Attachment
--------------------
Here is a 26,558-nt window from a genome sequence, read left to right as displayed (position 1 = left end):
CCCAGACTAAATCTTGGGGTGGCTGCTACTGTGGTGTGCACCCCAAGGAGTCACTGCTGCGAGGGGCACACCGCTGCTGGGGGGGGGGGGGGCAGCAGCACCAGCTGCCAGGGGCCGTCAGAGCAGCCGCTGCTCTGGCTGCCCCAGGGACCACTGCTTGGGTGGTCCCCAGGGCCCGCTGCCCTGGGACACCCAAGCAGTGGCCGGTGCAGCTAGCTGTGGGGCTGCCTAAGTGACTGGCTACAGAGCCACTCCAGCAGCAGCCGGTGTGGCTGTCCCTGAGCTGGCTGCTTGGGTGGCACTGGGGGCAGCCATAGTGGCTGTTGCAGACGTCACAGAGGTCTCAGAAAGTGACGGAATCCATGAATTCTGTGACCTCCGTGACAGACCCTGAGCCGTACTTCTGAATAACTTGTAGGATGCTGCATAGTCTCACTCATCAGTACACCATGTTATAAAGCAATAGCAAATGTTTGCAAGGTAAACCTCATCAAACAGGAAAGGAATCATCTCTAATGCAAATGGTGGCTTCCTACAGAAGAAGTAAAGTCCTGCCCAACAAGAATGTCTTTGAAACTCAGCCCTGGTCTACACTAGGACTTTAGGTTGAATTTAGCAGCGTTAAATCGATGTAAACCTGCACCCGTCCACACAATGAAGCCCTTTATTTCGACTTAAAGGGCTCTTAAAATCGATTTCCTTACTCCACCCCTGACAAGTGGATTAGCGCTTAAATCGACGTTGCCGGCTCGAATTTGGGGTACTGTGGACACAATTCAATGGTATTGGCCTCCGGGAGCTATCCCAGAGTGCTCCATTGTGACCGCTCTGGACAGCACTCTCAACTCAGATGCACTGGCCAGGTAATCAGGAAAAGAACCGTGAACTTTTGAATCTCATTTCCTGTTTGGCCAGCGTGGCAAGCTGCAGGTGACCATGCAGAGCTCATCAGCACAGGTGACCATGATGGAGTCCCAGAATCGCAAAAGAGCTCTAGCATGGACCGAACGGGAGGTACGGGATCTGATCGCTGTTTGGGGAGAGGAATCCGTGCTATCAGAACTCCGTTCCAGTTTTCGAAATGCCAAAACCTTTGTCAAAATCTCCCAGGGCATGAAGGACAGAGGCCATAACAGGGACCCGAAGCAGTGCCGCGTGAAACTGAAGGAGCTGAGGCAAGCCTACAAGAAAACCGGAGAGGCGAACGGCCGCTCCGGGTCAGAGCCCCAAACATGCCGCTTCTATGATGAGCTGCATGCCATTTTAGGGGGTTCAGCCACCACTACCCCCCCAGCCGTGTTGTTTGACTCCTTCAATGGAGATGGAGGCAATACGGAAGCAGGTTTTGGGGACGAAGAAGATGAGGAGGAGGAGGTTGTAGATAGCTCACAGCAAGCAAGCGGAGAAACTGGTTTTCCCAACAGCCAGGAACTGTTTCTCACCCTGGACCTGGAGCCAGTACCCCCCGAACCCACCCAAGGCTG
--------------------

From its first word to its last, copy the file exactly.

Here is a 26,558-nt window from a genome sequence, read left to right as displayed (position 1 = left end):
CCCAGACTAAATCTTGGGGTGGCTGCTACTGTGGTGTGCACCCCAAGGAGTCACTGCTGCGAGGGGCACACCGCTGCTGGGGGGGGGGGGGGCAGCAGCACCAGCTGCCAGGGGCCGTCAGAGCAGCCGCTGCTCTGGCTGCCCCAGGGACCACTGCTTGGGTGGTCCCCAGGGCCCGCTGCCCTGGGACACCCAAGCAGTGGCCGGTGCAGCTAGCTGTGGGGCTGCCTAAGTGACTGGCTACAGAGCCACTCCAGCAGCAGCCGGTGTGGCTGTCCCTGAGCTGGCTGCTTGGGTGGCACTGGGGGCAGCCATAGTGGCTGTTGCAGACGTCACAGAGGTCTCAGAAAGTGACGGAATCCATGAATTCTGTGACCTCCGTGACAGACCCTGAGCCGTACTTCTGAATAACTTGTAGGATGCTGCATAGTCTCACTCATCAGTACACCATGTTATAAAGCAATAGCAAATGTTTGCAAGGTAAACCTCATCAAACAGGAAAGGAATCATCTCTAATGCAAATGGTGGCTTCCTACAGAAGAAGTAAAGTCCTGCCCAACAAGAATGTCTTTGAAACTCAGCCCTGGTCTACACTAGGACTTTAGGTTGAATTTAGCAGCGTTAAATCGATGTAAACCTGCACCCGTCCACACAATGAAGCCCTTTATTTCGACTTAAAGGGCTCTTAAAATCGATTTCCTTACTCCACCCCTGACAAGTGGATTAGCGCTTAAATCGACGTTGCCGGCTCGAATTTGGGGTACTGTGGACACAATTCAATGGTATTGGCCTCCGGGAGCTATCCCAGAGTGCTCCATTGTGACCGCTCTGGACAGCACTCTCAACTCAGATGCACTGGCCAGGTAATCAGGAAAAGAACCGTGAACTTTTGAATCTCATTTCCTGTTTGGCCAGCGTGGCAAGCTGCAGGTGACCATGCAGAGCTCATCAGCACAGGTGACCATGATGGAGTCCCAGAATCGCAAAAGAGCTCTAGCATGGACCGAACGGGAGGTACGGGATCTGATCGCTGTTTGGGGAGAGGAATCCGTGCTATCAGAACTCCGTTCCAGTTTTCGAAATGCCAAAACCTTTGTCAAAATCTCCCAGGGCATGAAGGACAGAGGCCATAACAGGGACCCGAAGCAGTGCCGCGTGAAACTGAAGGAGCTGAGGCAAGCCTACAAGAAAACCGGAGAGGCGAACGGCCGCTCCGGGTCAGAGCCCCAAACATGCCGCTTCTATGATGAGCTGCATGCCATTTTAGGGGGTTCAGCCACCACTACCCCCCCAGCCGTGTTGTTTGACTCCTTCAATGGAGATGGAGGCAATACGGAAGCAGGTTTTGGGGACGAAGAAGATGAGGAGGAGGAGGTTGTAGATAGCTCACAGCAAGCAAGCGGAGAAACTGGTTTTCCCAACAGCCAGGAACTGTTTCTCACCCTGGACCTGGAGCCAGTACCCCCCGAACCCACCCAAGGCTG